What’s up with free trade deals?

The new global free trade deals could threaten food safety and local agriculture.

TTIP Torjan horse ©Greensefa/Flickr

Over the last few years, a series of controversial free trade deals have been negotiated around the world. While most people might think that free trade is beneficial for a country’s economic development, these new agreements contains clauses that might harm certain sectors of business, society and even the environment.

To raise awareness about its possible negative impact, local organisation Cardiff People and Planet Society is organising a workshop on 5 March, at Cathays Community Centre.

The most high profile deal in Europe is the secretive Transatlantic Trade and Investment Partnership (TTIP), negotiated since 2013 between the European Union and the United States. Its content has only been known through leaked information and Freedom of Information Act requests. The deal is criticised by various communities and organisations around the the EU because it might cause factory job losses, weaker financial regulations and even worse food safety standards.

Barbora Adlerova, from People and Planet Society, hopes that Cardiff’s Free Trade Deals workshop would make people more aware of the problem.

“It just seems so significant but people do not know about it much. We thought that one of the things we could do, on a smaller scale and more informal (way) is to raise awareness and educate ourselves about its (free trade) historical context.”

Stop TTIP Bristol ©Global Justice Now/Flickr
Stop TTIP Bristol ©Global Justice Now/Flickr

Guy Taylor from Global Justice Now, an organisation that has lead the fight against free trade deals in the UK, said that raising awareness has been difficult because TTIP and the other deals are “very boring” and have “thousands of pages of legal text which is impenetrable to untrained people”.

But he thinks that people should really take notice because the impacts of TTIP will have drastic effects on their lives.

“In their move to get rid of red tape and harmonise regulations, there will be an opening in the market for many things we have considered unsafe in the EU. We operate here on the precautionary principle, the idea that unless you prove something to be safe you cannot market it in the EU. On the other side of the Atlantic they have the ‘scientific’ principle – which means you can market things unless they are proven to be unsafe. There is a big difference between these two concepts and TTIP is an attempt to equalise the regulatory systems to make goods made in either the US or EU saleable in the other market without having to satisfy a second safety standard. ”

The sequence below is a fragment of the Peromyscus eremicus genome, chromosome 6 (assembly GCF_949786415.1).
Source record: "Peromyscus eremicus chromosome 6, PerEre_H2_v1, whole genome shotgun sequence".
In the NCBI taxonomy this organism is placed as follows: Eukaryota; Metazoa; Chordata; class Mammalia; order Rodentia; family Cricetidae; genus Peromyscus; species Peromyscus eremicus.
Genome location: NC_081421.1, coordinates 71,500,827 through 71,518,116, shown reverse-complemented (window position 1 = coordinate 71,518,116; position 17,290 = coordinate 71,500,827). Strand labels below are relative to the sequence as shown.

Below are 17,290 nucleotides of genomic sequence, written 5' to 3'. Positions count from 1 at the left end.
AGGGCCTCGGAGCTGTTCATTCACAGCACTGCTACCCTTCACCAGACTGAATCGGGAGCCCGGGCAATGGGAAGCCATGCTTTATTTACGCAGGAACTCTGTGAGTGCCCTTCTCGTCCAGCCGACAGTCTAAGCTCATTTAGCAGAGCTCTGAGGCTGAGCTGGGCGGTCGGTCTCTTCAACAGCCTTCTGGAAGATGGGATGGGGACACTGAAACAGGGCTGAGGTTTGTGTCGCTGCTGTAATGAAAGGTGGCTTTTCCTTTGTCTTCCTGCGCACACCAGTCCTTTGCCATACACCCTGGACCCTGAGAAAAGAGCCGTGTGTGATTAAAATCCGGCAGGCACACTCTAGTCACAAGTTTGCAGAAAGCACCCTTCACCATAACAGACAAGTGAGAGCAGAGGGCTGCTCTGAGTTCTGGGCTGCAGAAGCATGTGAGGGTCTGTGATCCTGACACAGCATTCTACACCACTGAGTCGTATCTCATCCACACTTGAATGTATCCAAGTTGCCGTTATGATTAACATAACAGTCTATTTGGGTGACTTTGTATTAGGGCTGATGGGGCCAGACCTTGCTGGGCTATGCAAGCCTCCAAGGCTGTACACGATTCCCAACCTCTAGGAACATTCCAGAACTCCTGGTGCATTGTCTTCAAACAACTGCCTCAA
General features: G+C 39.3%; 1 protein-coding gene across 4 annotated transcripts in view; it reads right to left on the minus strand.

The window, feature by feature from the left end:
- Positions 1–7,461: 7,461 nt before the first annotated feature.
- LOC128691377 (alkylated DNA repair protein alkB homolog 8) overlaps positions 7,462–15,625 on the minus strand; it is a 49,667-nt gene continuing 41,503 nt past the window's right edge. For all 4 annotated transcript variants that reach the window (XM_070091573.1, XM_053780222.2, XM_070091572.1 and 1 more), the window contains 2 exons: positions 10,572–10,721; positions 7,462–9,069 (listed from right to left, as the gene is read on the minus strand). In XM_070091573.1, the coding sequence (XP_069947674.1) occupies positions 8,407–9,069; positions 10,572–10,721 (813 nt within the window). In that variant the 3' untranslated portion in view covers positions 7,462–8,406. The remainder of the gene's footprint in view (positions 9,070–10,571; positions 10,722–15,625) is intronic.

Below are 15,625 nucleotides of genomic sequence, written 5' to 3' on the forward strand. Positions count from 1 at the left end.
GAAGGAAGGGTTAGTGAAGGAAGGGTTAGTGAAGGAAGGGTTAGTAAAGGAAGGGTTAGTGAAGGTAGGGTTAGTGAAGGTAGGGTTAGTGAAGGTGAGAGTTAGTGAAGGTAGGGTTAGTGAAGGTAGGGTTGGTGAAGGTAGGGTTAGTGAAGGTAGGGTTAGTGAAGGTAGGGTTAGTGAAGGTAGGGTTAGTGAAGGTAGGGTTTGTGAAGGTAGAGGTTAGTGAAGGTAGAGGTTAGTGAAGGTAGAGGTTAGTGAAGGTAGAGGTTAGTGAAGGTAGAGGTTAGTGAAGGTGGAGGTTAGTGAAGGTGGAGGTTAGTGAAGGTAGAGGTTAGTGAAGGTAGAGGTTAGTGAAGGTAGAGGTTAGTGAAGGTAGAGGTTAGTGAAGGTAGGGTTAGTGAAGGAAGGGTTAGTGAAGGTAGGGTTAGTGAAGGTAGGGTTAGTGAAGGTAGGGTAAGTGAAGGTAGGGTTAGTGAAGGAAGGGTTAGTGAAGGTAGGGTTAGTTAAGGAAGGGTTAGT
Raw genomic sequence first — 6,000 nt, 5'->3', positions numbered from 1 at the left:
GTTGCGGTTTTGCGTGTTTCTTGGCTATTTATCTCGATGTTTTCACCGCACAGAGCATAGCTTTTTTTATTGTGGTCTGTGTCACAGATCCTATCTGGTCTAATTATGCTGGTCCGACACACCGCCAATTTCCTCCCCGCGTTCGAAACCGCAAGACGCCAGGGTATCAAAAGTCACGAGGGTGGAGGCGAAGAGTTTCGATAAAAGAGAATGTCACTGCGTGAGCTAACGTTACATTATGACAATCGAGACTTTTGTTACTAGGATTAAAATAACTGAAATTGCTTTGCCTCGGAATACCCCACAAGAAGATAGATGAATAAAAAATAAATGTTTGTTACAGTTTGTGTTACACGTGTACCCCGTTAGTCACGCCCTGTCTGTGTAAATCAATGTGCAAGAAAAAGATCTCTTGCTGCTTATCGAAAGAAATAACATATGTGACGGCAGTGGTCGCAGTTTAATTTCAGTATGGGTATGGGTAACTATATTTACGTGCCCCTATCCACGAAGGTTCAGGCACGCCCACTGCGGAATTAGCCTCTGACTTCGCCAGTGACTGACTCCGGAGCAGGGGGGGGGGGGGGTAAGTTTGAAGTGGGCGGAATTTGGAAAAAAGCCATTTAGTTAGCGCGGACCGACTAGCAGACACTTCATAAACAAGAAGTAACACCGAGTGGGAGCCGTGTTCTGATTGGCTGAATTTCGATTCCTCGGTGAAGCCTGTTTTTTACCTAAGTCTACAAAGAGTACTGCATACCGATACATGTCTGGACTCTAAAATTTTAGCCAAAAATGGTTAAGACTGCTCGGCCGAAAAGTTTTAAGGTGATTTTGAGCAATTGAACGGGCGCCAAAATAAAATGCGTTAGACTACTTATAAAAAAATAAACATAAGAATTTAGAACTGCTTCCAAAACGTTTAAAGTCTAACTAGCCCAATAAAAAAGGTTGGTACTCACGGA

For instance, a mascara bought in the US was found to contain a chemical which is only available in wart removers in the EU.

”I’m not sure if negotiators will be able to find a balanced position which keeps people happy on both sides of the Atlantic, but they are going to try!” Taylor added.

He also disagrees with the creation of Investor-State Dispute Settlements, which means that companies would be able to sue the board of government or local authorities if they thought the profits were being affected by new laws.

“This is a threat to tax payers money. In times of austerity, when cuts are hurting people throughout the UK, the idea of a corporation suing the government for cancelling a fracking contract or introducing a public health measure that damages sales of a fizzy sugary drink or cigarettes is an outrage.”

Meanwhile, Welsh Labour AM Jenny Rathbone is particularly concerned about food security issues. “We do not want more processed food to be sold to our population. We saw what happened in Mexico with the North American Free Trade Agreement. The indigenous agriculture was wiped out to a large extent by cheap, subsidised food from the US being dumped there. That was a lot of tragedy and it undermined local food market and economy.”

Ms. Rathbone and Emilie Schultze, Campaign Coordinator for Students Against TTIP, would be speaking at the event. Rathbone would talk about the potential danger of the new free trade deals while Schultze would provide an overview of its historical context. Members of People and Planet Society would then conduct three separate workshops on the free trade’s impact on food and the environment, labour, and health.

The event will coincide with the Trade Union Bill protest at the National Museum, but people are encouraged to pop in anytime to attend the workshops. Free dinner and fair trade coffee and tea would also be provided.

5 March
Cathays Community Center
36-38 Cathays Terrace
CF24 4HX

Do you want to make a change? Emilie Schultze gives her top tips on how to organize campaigns against free trade deals.